The Number provides compelling insight into the remarkable parallel universe of South African prison gangs, organised around bandit mythic tales a century old and shocking to learn about - particularly because they still operate in the present. But the book succeeds as narrative non-fiction because Steinberg has gone beyond a voyeur's revelation of this secret world, opening up the life of aging gangster Magadien Wentzel with admirable balance and candor, and thereby giving the reader the opportunity to glimpse intimate and often invisible aspects of life as lived and experienced by Cape Town's 'coloured' poor underclass, from the latter decades of the apartheid era through to a decade's worth of democracy in South Africa. These are the people whose stories history books don't tell.
Because of South Africa's unique past, crime, violence, politics, speech and identity are all intertwined in complex and difficult ways. Criminals might be political heroes and political speech could land one in prison, and the boundaries between these various categories are ambiguous and fraught -- even more so for coloured South Africans: neither black nor white and marginalized (or at best, discounted) at many levels in the present as well as the past.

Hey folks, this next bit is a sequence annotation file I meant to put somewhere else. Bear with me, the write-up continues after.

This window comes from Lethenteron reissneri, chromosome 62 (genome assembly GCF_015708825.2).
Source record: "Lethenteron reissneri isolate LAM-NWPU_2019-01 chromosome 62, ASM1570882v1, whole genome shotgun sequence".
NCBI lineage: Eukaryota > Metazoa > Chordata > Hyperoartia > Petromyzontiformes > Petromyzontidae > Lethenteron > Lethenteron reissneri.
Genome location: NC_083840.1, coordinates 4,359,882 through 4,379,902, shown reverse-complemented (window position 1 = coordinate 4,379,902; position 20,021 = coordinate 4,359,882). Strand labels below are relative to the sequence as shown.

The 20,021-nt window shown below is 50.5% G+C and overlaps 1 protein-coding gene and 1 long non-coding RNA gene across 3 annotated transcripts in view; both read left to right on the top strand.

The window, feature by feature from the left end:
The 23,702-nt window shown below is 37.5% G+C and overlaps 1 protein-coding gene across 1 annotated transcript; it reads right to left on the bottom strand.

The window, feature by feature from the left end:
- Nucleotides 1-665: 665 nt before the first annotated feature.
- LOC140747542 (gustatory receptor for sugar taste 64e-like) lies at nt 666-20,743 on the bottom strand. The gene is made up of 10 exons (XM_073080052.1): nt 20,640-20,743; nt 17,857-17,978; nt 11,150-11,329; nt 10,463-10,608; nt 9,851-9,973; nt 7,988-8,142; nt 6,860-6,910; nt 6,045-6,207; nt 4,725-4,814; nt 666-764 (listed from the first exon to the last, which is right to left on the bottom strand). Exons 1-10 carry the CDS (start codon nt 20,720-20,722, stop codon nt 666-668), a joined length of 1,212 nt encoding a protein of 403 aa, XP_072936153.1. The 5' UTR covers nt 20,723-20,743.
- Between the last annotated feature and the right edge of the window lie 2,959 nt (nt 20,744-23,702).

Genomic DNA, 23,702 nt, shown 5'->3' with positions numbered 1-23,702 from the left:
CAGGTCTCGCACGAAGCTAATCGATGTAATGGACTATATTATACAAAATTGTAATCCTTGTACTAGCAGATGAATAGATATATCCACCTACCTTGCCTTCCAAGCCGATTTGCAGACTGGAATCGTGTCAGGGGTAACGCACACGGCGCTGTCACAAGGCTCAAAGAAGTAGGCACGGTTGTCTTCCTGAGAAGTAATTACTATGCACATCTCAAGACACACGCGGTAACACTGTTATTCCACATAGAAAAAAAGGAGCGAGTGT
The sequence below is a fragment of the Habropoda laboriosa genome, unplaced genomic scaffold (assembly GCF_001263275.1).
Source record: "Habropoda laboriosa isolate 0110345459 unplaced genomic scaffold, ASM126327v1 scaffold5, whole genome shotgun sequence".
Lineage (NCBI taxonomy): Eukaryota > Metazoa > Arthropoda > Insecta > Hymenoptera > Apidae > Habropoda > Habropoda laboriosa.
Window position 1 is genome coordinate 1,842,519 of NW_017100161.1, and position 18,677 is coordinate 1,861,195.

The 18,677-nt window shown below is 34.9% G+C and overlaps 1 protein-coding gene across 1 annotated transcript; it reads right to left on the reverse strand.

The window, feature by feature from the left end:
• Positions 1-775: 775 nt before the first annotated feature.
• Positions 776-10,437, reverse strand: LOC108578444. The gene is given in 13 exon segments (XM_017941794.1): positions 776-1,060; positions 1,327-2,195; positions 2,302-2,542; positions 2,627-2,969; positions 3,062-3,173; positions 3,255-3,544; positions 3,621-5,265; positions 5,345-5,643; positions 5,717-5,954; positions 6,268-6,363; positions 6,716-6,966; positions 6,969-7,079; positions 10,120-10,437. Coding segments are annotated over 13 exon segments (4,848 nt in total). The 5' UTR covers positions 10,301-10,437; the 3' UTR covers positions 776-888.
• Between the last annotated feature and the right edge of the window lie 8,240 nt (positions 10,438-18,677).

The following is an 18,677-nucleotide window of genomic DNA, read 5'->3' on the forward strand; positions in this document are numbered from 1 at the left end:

Steinberg tells a story that takes the reader across these boundaries both in and out of prison through the eyes and experience of gangsters (mainly Magadien), and the author's honest wrestling to uphold the principles of objective journalism serve to affirm the humanity of his subject/protagonist, flawed and horrible as he might be.
Author: Jonny Steinberg
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